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What charges does Trump face in historic criminal trial?

Opening statements are set to take place in Donald Trump’s criminal trial, the first ever of a former US president, on charges of falsifying business records to conceal hush money paid to adult film actress Stormy Daniels before the 2016 election.

Mr Trump, the Republican candidate challenging Democratic President Joe Biden in the 5 November US election, has pleaded not guilty.

Here is an explanation of the charges brought by Manhattan District Attorney Alvin Bragg and Mr Trump’s possible defences.

What is Donald Trump accused of?

Mr Bragg’s office last year charged Mr Trump with 34 counts of falsifying business records to cover up a $130,000 (€122,000) payment that Mr Trump’s former personal lawyer and fixer Michael Cohen made to Ms Daniels, in the waning days of the 2016 campaign for her silence about a sexual encounter she says she had with Mr Trump a decade earlier.

Prosecutors have said that was part of a broader “catch-and-kill” scheme to suppress negative news stories about Mr Trump before the 2016 election in which Mr Trump defeated Democrat Hillary Clinton.

Mr Cohen has also said he and Mr Trump discussed a $150,000 (€141,000) payment made by American Media, publisher of the National Enquirer tabloid, to former Playboy model Karen McDougal to keep quiet about an affair she says she had with Mr Trump.

The tabloid never published a story.

Mr Trump denies both sexual relationships and has called the case apolitically motivated “witch hunt”.

He has admitted to reimbursing Mr Cohen for his payment to Ms Daniels, whose real name is Stephanie Clifford.

What laws would that violate?

According to prosecutors, Mr Trump disguised his 2017 reimbursement checks to Mr Cohen for the payment to Ms Daniels as retainer fees for legal services in records maintained by his New York-based family real estate company, the Trump Organization.

Each of the 34 counts stem from a check, ledger entry or invoice from Mr Trump’s reimbursement to Mr Cohen.

It is against New York state law to make a false entry in a company’s records.

While falsification of business records on its own is a misdemeanor, it is considered a felony punishable by up to four years in prison if it is done to conceal or further other crimes.

In this case, Mr Bragg said those other crimes include alleged election law violations and tax law violations.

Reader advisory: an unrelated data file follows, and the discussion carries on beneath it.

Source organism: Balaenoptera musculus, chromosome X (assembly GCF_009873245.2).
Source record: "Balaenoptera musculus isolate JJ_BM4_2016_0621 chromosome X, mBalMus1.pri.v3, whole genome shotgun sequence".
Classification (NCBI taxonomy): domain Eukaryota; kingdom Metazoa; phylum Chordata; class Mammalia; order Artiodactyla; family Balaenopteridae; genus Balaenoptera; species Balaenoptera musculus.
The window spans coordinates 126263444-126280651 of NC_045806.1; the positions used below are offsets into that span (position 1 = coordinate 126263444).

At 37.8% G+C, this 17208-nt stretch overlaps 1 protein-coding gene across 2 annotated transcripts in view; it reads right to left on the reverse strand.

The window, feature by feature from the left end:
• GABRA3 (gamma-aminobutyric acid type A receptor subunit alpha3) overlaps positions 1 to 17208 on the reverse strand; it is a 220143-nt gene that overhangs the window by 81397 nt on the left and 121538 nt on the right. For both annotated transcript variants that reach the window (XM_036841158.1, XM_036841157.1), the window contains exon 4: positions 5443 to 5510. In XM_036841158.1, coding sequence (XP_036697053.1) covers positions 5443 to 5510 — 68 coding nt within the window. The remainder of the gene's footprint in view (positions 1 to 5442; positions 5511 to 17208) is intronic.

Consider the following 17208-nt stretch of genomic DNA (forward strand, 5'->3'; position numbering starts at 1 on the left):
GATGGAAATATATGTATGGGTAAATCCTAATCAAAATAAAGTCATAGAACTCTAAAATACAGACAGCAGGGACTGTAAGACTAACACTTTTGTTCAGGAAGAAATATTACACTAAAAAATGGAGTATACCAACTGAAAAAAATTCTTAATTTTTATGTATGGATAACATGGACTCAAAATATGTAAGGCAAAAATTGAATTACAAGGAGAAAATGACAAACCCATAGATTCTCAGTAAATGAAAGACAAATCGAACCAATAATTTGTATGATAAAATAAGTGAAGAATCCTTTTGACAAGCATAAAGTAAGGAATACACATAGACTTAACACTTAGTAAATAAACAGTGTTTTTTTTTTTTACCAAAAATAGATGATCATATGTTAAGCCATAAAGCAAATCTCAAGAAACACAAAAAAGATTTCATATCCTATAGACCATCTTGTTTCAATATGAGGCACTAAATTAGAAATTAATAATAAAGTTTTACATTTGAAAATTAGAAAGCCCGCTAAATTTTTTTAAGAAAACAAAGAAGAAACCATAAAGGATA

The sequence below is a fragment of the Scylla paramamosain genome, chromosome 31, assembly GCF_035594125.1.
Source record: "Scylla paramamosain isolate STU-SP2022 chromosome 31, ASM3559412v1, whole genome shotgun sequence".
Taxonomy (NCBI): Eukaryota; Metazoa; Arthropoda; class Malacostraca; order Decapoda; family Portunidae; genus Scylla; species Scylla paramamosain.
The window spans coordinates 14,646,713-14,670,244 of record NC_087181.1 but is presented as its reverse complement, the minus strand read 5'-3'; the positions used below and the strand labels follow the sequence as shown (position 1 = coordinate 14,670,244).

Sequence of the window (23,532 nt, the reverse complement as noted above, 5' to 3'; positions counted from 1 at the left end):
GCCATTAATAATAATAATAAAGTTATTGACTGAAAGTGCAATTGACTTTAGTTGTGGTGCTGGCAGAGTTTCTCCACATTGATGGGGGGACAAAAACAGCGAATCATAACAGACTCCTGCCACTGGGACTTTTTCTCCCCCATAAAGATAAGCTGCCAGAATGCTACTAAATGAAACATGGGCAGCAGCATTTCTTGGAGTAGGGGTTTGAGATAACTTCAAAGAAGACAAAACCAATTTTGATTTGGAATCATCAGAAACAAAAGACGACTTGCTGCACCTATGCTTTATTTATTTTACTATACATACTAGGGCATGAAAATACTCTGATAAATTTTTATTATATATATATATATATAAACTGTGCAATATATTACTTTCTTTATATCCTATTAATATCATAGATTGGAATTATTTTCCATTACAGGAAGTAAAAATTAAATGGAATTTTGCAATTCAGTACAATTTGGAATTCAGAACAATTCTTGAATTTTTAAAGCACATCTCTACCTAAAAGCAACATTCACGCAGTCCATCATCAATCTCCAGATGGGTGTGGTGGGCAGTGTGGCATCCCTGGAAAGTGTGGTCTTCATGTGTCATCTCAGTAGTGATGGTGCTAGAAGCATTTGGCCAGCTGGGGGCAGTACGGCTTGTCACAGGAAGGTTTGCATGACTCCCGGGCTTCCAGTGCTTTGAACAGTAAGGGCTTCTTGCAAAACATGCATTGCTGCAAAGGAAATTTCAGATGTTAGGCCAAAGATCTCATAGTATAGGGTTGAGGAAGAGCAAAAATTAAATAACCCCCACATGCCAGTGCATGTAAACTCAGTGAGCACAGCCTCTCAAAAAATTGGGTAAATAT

Federal law in 2016 capped individual contributions to campaigns at $2,700 (€2,535), and New York state law makes it a misdemeanor to conspire to promote a candidacy by “unlawful means.”

Mr Bragg said Mr Trump’s 11 checks to Mr Cohen in 2017 totaled $420,000 (€394,000).

That included reimbursements for the payment to Ms Daniels and $50,000 (€47,000) for other expenses Mr Cohen incurred while working on Mr Trump’s campaign, as well as $180,000 (€169,000) to account for taxes Mr Cohen would have had to pay for falsely reporting the money as income rather than a reimbursement, according to prosecutors.

The checks also included a $60,000 (€56,000) bonus for Mr Cohen’s work for the Trump Organization, prosecutors said.

Stormy Daniels being photographed in New York last month

What could Donald Trump’s defence be?

Mr Trump may argue that Mr Cohen acted on his own when paying Ms Daniels.

He may also argue that the purpose of silencing Ms Daniels and Ms McDougal was to spare him and his family the embarrassment of public attention to alleged extramarital affairs, not to help his campaign.

He may also try to undercut Mr Cohen’s credibility as a witness, including by pointing out that he has admitted to perjuring himself before the US Congress.

Mr Cohen pleaded guilty in 2018 to federal charges of causing an unlawful campaign contribution and making an excessive campaign contribution tied to the hush money scheme.

The US Attorney’s office in Manhattan has not charged Mr Trump, who it referred to in its charging document against Mr Cohen as “Individual-1,” with any crime.

In an interview with Reuters in December 2018, Mr Trump said the payment to Ms Daniels “wasn’t a campaign contribution” and “there was no violation based on what we did”.

How could Mr Bragg overcome Mr Trump’s arguments?

While Mr Cohen’s perjury conviction could provide fertile ground for Mr Trump’s lawyers, Mr Cohen has already been sentenced and served time.

That could blunt any attempt by Mr Trump to argue that Mr Cohen is falsely implicating him to try to win a lenient sentence, a common argument criminal defendants make against cooperating witnesses.

Mr Cohen also recorded a conversation he and Mr Trump had about the payment to Ms McDougal.

Prosecutors have said the two of them met with former AMI chief executive David Pecker to plot the “catch-and-kill” scheme.

Testimony from Mr Pecker and Mr Cohen’ s recording, if played for the jury, could undermine Mr Trump’s arguments.

American Media reached a non-prosecution agreement with federal prosecutors in 2018, after admitting it worked with Mr Trump’s campaign to make the payment to Ms McDougal.

What would the consequences be if Mr Trump is convicted?

Felony falsification of business records carries a maximum sentence of four years in prison.

However, others convicted of that offense alone have been sentenced to less than one year.

Any sentence would be determined by the judge in the case, Justice Juan Merchan, based on a range of factors.

Mr Trump would almost certainly appeal any conviction.


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